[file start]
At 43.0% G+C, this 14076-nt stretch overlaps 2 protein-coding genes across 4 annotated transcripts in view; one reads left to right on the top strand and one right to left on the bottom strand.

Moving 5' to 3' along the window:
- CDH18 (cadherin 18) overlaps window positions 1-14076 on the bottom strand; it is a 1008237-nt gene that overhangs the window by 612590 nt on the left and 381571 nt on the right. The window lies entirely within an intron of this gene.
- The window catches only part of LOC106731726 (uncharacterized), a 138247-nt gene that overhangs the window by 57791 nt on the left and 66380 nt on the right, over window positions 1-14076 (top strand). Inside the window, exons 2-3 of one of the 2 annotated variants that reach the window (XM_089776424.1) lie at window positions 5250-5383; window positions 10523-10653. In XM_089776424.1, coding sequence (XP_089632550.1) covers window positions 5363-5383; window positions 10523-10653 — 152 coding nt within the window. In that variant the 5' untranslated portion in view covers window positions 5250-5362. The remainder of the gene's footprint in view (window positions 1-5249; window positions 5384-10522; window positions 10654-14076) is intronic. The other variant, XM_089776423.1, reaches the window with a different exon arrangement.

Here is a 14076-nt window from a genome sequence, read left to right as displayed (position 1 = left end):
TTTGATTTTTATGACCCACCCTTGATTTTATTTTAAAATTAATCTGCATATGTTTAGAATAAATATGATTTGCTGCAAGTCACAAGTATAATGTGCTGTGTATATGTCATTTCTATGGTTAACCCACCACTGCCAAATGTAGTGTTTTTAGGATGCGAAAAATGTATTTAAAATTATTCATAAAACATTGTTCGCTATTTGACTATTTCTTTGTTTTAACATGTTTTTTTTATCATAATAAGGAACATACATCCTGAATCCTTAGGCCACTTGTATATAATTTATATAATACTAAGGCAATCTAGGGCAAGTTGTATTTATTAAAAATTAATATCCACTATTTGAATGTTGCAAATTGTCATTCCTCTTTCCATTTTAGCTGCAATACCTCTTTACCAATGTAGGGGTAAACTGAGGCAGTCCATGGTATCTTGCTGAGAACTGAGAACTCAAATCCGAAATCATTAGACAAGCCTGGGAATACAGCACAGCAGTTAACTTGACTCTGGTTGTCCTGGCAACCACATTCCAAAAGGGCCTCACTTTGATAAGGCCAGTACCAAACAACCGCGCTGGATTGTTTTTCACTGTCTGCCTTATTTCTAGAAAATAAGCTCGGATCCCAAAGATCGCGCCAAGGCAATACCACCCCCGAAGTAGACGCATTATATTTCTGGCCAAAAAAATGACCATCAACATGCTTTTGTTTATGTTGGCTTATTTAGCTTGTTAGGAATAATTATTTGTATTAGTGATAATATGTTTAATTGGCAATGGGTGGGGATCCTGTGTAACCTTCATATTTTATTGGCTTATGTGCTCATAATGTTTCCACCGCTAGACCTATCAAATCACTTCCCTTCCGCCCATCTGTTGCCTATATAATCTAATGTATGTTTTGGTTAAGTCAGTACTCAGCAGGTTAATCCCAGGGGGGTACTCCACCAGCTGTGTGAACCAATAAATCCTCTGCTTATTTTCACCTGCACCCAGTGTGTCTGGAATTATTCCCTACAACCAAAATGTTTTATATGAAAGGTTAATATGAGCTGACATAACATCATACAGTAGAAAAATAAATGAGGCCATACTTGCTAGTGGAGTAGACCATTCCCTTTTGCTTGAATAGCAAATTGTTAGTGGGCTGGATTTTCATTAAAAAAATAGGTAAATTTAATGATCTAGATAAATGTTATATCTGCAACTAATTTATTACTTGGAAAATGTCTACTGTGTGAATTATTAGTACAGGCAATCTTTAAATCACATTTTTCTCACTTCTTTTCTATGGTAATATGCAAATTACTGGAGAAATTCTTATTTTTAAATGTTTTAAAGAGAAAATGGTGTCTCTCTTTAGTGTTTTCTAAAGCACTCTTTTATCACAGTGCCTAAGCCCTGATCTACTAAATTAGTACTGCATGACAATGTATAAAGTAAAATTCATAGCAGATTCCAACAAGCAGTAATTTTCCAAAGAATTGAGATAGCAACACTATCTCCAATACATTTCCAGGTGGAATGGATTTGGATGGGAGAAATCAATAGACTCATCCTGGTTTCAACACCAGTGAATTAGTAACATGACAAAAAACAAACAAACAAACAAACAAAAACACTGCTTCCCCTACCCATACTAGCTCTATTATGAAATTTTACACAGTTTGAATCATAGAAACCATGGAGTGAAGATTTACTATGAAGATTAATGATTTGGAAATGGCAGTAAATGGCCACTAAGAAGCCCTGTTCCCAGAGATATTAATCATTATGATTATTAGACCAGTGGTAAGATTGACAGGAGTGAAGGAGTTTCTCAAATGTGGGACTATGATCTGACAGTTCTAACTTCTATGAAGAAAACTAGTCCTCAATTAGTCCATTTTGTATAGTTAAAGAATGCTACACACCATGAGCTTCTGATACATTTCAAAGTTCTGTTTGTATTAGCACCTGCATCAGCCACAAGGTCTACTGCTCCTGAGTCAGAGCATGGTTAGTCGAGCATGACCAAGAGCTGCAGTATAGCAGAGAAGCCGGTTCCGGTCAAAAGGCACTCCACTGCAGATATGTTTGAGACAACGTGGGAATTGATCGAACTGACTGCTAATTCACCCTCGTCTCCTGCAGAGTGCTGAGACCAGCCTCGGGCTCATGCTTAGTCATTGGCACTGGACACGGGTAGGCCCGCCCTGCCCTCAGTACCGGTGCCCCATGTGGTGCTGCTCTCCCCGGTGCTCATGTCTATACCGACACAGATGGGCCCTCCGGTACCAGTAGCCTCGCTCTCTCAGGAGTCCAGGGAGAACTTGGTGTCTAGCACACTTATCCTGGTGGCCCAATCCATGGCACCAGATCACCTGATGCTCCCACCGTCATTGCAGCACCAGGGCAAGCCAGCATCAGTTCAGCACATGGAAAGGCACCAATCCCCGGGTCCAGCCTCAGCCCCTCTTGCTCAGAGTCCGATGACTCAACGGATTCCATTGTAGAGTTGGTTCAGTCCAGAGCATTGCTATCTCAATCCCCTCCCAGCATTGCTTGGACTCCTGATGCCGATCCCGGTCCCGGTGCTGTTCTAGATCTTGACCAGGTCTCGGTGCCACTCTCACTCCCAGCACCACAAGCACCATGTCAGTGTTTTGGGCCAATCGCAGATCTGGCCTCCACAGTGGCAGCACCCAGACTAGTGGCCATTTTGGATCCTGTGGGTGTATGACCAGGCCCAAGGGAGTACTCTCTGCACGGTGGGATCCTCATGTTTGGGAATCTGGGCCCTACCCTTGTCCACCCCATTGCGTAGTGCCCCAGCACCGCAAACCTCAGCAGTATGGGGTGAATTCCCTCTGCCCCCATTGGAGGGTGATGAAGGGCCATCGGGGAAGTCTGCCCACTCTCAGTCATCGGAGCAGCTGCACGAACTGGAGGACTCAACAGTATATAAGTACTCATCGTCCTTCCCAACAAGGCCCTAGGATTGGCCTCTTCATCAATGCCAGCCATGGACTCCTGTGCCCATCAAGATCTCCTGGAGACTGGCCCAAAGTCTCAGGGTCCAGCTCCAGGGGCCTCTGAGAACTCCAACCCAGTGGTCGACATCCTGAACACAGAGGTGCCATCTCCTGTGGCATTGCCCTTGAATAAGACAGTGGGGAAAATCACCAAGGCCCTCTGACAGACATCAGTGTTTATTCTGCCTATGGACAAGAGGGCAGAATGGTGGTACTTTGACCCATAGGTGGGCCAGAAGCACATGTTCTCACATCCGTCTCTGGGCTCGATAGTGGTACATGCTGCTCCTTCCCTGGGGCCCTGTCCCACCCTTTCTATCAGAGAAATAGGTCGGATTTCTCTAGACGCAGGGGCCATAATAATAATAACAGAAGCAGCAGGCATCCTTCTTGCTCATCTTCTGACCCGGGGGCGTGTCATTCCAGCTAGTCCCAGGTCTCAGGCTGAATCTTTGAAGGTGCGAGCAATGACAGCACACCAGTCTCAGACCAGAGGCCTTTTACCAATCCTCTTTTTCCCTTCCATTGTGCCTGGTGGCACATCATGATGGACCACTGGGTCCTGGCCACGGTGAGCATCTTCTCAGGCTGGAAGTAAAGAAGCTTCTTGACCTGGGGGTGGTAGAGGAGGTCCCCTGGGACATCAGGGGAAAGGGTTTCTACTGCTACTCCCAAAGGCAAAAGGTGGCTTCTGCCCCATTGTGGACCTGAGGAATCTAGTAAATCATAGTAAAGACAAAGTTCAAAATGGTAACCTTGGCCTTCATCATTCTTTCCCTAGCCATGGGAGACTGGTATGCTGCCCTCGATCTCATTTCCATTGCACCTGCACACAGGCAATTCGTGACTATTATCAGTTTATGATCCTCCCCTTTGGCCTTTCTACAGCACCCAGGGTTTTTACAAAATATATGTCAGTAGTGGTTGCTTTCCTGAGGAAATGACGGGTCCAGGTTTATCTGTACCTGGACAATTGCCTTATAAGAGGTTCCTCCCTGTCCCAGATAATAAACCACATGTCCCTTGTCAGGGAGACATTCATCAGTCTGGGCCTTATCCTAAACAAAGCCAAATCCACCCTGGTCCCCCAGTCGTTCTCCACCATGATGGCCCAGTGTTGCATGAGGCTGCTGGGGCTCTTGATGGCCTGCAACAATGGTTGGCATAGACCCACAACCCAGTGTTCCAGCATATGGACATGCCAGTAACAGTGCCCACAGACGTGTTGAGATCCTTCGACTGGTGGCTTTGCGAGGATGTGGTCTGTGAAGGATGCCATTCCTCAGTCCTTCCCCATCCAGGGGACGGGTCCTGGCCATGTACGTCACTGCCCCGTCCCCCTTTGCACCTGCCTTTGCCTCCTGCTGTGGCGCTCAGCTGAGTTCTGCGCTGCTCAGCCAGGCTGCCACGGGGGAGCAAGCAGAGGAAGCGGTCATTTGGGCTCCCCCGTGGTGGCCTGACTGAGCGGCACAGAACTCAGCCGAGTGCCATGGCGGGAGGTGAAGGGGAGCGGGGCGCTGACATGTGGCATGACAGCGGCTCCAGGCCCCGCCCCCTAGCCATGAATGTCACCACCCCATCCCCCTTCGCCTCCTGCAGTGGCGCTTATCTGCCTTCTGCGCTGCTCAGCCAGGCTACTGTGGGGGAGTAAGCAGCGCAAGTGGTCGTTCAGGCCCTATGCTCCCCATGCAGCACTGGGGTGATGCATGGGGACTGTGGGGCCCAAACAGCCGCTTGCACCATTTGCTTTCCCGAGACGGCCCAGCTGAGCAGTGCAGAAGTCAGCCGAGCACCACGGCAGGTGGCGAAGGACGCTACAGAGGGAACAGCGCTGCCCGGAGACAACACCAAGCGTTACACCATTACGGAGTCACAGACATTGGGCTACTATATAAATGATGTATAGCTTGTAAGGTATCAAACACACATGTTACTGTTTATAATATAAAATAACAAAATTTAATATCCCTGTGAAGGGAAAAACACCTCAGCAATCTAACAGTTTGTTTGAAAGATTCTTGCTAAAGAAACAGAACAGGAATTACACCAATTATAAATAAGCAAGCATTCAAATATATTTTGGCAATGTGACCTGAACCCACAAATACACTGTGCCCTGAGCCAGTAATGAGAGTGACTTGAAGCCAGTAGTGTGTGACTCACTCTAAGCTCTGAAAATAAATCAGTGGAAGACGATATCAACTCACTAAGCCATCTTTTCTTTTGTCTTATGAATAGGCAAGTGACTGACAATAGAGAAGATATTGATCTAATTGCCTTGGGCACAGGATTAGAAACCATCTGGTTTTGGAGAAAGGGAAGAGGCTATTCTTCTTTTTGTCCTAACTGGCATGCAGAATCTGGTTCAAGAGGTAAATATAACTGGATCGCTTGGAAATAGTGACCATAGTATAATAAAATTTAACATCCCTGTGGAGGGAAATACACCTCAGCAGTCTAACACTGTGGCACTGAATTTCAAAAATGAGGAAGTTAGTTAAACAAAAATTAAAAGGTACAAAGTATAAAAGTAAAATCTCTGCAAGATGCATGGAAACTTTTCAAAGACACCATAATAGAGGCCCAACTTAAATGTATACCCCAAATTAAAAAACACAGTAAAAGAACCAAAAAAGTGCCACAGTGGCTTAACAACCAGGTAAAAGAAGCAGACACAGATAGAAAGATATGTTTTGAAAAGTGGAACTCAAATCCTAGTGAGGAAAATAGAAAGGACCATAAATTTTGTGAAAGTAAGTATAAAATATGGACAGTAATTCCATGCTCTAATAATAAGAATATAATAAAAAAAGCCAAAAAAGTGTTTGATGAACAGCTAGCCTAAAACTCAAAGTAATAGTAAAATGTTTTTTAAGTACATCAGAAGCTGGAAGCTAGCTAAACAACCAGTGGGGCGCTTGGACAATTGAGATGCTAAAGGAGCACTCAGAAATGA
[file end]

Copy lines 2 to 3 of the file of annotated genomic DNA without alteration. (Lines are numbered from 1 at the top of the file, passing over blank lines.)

Moving 5' to 3' along the window:
- CDH18 (cadherin 18) overlaps window positions 1-14076 on the bottom strand; it is a 1008237-nt gene that overhangs the window by 612590 nt on the left and 381571 nt on the right. The window lies entirely within an intron of this gene.